Regulations for long codes in outbound SMS campaigns
When using international long codes in outbound SMS campaigns, you need to be aware of and heed country-specific regulations. Genesys customers are ultimately responsible for understanding and complying with country-specific regulations. Genesys takes no responsibility for violations by its customers when conducting outbound SMS campaigns in other countries.
When planning your Agentless SMS campaigns, you should consult with qualified legal counsel to make sure that your proposed use cases comply with all applicable laws.
Best practices for compliance
- Make sure you have opt-in consent from each message recipient. This is important for marketing or other non-essential communications.
- Only send messages, during the recipient’s daytime hours.
- Make sure your SMS campaigns support HELP/STOP messages.
- Do not contact users on do-not-call or do-not-disturb registries.
When running Agentless SMS campaigns using long codes, keep in mind that long codes are subject to filtering by carriers. Filtering can occur after a certain number of messages have been sent in a day. Carriers use filtering to stop spammers from overloading their systems with junk messages. To prevent spammers from working around these filters, carriers use sophisticated systems that randomly vary the type of filtering being used at any point in time. Unfortunately, this means that legitimate messages may get caught up in these filters.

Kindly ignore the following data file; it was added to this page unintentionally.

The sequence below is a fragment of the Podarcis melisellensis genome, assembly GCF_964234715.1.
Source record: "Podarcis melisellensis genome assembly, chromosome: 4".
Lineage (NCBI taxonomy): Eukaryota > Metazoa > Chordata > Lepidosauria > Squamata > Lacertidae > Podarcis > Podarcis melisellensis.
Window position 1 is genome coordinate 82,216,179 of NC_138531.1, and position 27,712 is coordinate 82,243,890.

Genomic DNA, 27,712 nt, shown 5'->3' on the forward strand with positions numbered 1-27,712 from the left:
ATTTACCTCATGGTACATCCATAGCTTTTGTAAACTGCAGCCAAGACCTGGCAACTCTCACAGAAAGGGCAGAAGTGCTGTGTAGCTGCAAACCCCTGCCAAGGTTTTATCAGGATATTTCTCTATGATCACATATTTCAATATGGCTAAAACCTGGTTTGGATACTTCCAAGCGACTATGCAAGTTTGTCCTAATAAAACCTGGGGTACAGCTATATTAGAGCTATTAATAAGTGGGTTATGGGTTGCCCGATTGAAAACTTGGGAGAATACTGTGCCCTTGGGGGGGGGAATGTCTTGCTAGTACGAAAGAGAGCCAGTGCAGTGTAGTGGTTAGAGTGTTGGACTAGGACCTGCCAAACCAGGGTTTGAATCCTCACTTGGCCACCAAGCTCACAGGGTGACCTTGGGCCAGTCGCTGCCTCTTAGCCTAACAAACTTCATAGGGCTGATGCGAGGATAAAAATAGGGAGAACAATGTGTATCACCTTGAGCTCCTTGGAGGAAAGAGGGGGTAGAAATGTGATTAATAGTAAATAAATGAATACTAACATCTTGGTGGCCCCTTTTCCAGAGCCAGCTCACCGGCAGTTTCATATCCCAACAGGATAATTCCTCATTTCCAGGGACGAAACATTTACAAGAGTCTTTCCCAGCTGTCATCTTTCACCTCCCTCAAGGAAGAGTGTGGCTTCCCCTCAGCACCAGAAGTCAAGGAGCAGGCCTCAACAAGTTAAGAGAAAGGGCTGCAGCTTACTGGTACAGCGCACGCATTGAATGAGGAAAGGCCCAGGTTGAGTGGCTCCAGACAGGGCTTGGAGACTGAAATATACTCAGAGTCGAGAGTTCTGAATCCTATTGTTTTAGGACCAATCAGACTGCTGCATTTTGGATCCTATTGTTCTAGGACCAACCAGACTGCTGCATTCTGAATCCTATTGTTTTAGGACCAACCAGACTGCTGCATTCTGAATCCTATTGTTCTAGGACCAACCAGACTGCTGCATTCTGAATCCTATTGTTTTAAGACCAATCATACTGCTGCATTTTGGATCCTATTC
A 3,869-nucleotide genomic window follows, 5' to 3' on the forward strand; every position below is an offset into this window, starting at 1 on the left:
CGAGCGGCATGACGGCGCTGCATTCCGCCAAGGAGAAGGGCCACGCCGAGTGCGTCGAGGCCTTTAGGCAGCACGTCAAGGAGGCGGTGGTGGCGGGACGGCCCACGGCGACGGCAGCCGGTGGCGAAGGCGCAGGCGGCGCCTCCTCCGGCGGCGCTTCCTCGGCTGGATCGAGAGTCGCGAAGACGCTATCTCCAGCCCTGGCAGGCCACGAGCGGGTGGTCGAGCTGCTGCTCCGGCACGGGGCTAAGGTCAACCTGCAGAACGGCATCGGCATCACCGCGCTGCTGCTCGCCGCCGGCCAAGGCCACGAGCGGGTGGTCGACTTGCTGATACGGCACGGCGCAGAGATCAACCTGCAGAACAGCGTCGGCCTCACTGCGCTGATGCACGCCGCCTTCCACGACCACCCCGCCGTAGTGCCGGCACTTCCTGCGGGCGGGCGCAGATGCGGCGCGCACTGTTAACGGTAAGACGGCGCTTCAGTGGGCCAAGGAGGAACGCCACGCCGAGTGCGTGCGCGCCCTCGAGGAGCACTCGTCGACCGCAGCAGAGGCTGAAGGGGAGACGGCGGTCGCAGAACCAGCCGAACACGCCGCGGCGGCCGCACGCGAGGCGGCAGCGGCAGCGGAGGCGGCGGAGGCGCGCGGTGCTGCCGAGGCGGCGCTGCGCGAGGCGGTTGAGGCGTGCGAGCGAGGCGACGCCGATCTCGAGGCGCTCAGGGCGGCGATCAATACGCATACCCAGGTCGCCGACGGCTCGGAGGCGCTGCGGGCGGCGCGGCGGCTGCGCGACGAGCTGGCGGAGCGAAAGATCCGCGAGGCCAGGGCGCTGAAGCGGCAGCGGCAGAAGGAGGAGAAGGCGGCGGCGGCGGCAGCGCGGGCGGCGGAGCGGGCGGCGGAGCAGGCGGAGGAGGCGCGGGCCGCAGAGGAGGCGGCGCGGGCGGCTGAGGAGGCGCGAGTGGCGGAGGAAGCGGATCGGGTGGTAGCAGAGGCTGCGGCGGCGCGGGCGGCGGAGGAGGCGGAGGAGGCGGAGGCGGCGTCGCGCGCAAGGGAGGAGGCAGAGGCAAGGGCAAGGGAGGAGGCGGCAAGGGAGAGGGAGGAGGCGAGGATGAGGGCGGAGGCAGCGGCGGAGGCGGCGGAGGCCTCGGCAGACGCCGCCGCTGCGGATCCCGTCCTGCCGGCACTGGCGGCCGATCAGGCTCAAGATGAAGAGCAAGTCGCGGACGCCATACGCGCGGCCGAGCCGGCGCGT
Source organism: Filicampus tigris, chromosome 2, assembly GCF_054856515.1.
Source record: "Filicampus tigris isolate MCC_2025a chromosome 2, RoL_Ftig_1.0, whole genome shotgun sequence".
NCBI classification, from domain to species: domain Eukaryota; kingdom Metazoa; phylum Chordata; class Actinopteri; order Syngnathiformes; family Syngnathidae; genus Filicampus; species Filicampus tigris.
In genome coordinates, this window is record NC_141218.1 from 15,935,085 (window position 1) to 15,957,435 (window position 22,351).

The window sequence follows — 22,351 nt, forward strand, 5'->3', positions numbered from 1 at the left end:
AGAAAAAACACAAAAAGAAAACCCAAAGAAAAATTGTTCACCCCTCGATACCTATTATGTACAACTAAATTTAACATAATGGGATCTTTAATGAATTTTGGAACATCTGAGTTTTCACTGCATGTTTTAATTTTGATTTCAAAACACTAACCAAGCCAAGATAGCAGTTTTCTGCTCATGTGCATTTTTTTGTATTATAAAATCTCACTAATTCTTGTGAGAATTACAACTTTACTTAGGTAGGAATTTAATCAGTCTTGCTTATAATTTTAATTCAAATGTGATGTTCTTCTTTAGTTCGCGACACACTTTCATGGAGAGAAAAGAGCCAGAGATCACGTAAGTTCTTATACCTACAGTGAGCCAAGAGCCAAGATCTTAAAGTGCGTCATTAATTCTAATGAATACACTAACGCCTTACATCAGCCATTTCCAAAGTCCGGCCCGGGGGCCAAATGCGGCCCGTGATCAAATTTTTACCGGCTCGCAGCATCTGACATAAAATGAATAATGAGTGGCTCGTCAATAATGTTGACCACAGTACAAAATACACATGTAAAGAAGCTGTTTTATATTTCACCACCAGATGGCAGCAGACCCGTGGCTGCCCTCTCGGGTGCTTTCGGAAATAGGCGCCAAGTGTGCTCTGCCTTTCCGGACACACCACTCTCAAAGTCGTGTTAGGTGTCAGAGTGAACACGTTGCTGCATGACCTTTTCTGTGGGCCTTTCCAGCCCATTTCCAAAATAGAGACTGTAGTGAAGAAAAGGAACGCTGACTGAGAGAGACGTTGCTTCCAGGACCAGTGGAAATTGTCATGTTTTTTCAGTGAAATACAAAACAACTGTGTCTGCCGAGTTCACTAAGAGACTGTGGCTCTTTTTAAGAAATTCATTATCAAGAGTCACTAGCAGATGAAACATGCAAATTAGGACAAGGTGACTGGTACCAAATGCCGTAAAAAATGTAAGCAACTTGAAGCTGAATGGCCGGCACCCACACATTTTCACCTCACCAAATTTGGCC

Filtering is only on outbound and does not impact inbound traffic.
While filters are generally mandated by carriers, certain countries may have their own rules and regulations concerning filtering of Agentless SMS campaigns. When running Agentless SMS campaigns in other countries, you are ultimately responsible for evaluating and complying with that country’s guidelines.
Best practices to avoid filtering
To reduce the chances that your messages will be filtered, Genesys recommends the following best practices:
- For optimal delivery results with large Agentless SMS campaign, you should use short codes. Short codes are not as likely as long codes to be filtered.
- Make sure that your message content is easy to understand and that it is easy to determine who sent the message. Users are more likely to report confusing messages to their carriers.
- Make sure that you provide clear opt-out instructions in your messages. Users are more likely to report messages as spam if they can’t easily figure out how to unsubscribe from a message service.
- If you are providing a link in a message, use the full URL. Using a URL shortening service, such as the Bitly, can increase the chances of your messages getting filtered, as short URLs are often used by spammers.